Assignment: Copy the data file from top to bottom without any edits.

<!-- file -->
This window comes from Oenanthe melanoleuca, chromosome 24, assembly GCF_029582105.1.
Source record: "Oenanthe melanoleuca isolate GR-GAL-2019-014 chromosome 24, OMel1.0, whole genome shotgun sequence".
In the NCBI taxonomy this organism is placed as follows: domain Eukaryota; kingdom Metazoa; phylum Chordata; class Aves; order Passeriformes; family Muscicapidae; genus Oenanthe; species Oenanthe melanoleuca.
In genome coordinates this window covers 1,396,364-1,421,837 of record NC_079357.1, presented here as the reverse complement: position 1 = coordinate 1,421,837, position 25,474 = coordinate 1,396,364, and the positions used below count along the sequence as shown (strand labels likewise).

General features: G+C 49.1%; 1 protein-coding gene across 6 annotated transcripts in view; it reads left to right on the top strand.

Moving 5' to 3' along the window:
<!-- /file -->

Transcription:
This window comes from Oenanthe melanoleuca, chromosome 24, assembly GCF_029582105.1.
Source record: "Oenanthe melanoleuca isolate GR-GAL-2019-014 chromosome 24, OMel1.0, whole genome shotgun sequence".
In the NCBI taxonomy this organism is placed as follows: domain Eukaryota; kingdom Metazoa; phylum Chordata; class Aves; order Passeriformes; family Muscicapidae; genus Oenanthe; species Oenanthe melanoleuca.
In genome coordinates this window covers 1,396,364-1,421,837 of record NC_079357.1, presented here as the reverse complement: position 1 = coordinate 1,421,837, position 25,474 = coordinate 1,396,364, and the positions used below count along the sequence as shown (strand labels likewise).

General features: G+C 49.1%; 1 protein-coding gene across 6 annotated transcripts in view; it reads left to right on the top strand.

Moving 5' to 3' along the window: